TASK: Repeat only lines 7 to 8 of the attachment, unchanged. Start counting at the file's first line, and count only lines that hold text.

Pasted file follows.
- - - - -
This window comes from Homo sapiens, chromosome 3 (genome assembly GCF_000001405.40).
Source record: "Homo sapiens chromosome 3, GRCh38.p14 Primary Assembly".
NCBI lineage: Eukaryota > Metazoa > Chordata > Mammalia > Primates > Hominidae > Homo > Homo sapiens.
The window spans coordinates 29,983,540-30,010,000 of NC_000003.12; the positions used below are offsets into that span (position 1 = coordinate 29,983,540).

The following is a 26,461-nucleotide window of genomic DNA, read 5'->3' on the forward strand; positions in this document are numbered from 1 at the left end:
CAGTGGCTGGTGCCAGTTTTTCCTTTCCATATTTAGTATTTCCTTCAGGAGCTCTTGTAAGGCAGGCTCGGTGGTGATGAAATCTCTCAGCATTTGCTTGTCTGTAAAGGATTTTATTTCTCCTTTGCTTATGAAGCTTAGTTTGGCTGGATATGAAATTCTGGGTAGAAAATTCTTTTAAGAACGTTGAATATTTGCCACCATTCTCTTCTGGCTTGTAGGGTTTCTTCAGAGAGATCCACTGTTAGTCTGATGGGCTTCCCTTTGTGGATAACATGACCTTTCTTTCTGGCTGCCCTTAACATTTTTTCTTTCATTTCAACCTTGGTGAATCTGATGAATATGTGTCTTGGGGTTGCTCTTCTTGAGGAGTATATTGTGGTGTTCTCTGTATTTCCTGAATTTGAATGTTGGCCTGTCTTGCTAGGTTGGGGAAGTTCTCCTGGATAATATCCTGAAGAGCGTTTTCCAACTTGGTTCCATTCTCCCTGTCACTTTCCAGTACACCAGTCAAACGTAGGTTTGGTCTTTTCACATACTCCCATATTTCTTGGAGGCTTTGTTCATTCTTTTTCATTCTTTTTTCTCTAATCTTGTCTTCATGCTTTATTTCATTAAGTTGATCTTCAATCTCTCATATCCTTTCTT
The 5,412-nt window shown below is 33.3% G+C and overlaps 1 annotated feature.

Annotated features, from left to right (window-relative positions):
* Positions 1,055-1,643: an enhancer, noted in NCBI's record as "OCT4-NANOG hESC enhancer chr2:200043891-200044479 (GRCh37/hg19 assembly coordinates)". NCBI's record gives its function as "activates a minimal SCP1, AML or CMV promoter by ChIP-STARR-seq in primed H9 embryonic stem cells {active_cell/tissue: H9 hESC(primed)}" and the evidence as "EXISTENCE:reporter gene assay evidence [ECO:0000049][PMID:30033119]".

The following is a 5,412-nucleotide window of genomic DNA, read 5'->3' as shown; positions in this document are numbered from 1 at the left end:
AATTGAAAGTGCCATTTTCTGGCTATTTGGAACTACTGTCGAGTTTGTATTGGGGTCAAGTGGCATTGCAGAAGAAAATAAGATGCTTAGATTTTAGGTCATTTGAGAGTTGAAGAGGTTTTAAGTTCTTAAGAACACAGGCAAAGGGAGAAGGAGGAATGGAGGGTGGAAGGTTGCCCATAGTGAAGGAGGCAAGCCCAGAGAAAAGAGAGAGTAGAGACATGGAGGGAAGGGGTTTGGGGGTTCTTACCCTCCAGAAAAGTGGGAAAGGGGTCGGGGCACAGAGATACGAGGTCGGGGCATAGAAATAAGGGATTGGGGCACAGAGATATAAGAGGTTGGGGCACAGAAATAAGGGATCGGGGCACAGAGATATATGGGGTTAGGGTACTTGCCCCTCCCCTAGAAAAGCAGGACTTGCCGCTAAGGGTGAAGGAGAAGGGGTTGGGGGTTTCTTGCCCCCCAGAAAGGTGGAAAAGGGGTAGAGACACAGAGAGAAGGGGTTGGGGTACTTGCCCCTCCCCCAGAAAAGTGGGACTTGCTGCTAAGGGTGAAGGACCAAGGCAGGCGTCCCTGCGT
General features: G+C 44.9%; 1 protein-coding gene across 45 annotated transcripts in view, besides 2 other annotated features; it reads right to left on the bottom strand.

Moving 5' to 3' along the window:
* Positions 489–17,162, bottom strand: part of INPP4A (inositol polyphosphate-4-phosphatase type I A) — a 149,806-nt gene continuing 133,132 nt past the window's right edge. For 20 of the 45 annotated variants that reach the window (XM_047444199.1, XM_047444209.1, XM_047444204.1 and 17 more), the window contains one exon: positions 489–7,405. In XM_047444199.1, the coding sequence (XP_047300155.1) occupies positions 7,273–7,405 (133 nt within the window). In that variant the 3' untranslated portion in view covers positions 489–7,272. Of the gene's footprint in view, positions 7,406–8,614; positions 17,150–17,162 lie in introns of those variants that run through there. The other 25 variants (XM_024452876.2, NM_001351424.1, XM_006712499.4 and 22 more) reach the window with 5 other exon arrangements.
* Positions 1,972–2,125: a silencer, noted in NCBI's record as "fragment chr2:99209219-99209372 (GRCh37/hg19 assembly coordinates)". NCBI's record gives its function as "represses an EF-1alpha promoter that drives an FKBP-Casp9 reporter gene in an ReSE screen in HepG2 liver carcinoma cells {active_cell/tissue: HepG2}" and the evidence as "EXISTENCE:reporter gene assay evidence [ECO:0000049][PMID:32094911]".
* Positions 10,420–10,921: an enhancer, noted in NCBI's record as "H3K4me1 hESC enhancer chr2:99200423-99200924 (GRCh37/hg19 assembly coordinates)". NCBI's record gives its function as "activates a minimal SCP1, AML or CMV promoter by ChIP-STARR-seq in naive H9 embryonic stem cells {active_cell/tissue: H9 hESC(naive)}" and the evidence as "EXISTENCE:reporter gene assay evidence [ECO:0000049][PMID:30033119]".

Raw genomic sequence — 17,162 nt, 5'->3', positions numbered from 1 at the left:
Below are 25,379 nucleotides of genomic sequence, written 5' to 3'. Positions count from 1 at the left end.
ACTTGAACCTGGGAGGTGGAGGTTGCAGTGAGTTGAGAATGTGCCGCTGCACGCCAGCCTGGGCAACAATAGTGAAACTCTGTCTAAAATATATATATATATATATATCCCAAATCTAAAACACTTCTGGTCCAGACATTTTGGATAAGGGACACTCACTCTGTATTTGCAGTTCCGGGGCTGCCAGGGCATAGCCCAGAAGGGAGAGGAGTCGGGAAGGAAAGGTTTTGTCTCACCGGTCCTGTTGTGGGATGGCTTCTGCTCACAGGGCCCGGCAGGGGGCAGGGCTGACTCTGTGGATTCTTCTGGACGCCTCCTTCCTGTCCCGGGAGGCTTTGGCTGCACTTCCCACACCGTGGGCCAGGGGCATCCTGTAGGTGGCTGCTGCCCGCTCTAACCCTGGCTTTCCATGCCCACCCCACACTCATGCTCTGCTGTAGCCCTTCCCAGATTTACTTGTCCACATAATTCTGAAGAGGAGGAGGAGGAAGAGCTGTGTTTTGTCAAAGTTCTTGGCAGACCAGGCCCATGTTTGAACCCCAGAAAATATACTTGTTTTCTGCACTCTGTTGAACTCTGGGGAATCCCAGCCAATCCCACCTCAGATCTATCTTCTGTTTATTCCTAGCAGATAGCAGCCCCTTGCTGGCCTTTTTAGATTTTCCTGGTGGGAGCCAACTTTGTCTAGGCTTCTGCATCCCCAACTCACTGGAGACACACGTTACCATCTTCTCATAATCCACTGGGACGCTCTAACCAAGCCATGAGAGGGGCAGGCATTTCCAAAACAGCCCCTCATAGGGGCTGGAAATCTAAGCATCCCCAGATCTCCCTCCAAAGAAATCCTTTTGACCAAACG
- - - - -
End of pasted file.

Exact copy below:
The 5,412-nt window shown below is 33.3% G+C and overlaps 1 annotated feature.

Annotated features, from left to right (window-relative positions):